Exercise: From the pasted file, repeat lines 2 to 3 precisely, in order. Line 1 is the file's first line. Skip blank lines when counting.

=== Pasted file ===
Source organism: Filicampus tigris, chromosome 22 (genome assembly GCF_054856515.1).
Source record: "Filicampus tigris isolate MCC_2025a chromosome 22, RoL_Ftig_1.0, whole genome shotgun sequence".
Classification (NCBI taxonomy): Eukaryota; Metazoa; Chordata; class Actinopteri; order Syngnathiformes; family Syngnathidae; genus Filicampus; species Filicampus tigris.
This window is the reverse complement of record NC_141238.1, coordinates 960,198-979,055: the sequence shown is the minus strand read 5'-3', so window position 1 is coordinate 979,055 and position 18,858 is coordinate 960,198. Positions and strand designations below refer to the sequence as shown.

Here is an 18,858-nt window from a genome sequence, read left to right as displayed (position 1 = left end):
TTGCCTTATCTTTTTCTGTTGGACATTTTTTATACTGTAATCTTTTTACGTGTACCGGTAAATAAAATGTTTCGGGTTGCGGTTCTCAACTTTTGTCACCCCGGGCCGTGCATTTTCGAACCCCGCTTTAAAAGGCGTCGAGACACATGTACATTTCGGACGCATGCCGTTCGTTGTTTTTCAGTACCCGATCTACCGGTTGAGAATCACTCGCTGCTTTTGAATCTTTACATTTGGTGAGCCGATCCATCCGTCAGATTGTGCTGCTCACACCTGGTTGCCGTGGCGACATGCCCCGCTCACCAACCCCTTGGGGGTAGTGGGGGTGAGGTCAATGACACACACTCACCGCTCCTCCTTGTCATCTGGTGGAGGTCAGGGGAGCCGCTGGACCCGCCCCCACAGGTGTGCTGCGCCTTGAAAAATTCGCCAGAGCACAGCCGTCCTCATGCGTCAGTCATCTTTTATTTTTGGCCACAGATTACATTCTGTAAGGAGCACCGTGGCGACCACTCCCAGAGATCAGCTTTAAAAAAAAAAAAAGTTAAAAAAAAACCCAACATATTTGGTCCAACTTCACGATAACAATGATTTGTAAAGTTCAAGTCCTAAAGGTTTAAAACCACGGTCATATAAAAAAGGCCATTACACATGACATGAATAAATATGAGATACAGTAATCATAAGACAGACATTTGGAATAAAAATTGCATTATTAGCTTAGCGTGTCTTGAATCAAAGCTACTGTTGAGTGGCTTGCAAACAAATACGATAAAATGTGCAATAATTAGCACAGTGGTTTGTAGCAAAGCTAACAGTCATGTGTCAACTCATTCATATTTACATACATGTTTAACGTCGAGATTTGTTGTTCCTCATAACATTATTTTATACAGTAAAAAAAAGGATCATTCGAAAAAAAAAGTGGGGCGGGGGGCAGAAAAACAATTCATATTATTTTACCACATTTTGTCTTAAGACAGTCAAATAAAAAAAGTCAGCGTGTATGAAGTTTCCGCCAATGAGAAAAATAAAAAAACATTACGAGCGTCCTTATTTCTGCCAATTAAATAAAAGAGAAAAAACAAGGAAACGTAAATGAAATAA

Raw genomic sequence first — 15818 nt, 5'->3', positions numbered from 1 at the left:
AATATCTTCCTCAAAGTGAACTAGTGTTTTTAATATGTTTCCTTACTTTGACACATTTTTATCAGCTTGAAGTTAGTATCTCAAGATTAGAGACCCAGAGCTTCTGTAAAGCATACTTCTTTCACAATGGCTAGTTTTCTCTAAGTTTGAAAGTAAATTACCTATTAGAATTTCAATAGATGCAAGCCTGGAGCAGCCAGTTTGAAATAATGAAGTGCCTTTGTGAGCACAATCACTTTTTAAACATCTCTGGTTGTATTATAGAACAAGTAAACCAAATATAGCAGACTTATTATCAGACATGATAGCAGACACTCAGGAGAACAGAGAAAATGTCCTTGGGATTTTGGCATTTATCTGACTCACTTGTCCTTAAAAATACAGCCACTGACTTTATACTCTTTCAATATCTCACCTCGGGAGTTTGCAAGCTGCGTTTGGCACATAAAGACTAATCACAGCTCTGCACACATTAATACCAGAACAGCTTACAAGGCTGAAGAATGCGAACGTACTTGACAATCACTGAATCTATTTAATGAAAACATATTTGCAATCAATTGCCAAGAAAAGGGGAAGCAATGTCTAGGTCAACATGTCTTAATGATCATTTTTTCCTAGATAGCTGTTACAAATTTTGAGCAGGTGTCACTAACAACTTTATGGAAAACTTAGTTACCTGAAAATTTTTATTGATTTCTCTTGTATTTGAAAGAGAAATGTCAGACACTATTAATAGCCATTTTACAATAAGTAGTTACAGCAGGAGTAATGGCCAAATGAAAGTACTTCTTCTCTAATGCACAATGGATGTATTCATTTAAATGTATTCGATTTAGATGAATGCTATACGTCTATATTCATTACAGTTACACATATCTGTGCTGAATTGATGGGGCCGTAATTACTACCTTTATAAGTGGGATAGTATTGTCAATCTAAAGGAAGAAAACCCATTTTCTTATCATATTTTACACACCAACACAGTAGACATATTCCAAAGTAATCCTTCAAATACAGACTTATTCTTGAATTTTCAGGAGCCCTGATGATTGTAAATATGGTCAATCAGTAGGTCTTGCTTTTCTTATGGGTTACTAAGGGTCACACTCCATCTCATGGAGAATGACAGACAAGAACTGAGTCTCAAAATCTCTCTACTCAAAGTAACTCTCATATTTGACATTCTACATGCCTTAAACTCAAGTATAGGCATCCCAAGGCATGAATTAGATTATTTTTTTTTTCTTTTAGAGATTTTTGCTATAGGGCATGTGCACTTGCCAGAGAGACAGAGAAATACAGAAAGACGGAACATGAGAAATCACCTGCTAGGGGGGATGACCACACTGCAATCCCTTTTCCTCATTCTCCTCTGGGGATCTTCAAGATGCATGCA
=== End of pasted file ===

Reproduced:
Source record: "Filicampus tigris isolate MCC_2025a chromosome 22, RoL_Ftig_1.0, whole genome shotgun sequence".
Classification (NCBI taxonomy): Eukaryota; Metazoa; Chordata; class Actinopteri; order Syngnathiformes; family Syngnathidae; genus Filicampus; species Filicampus tigris.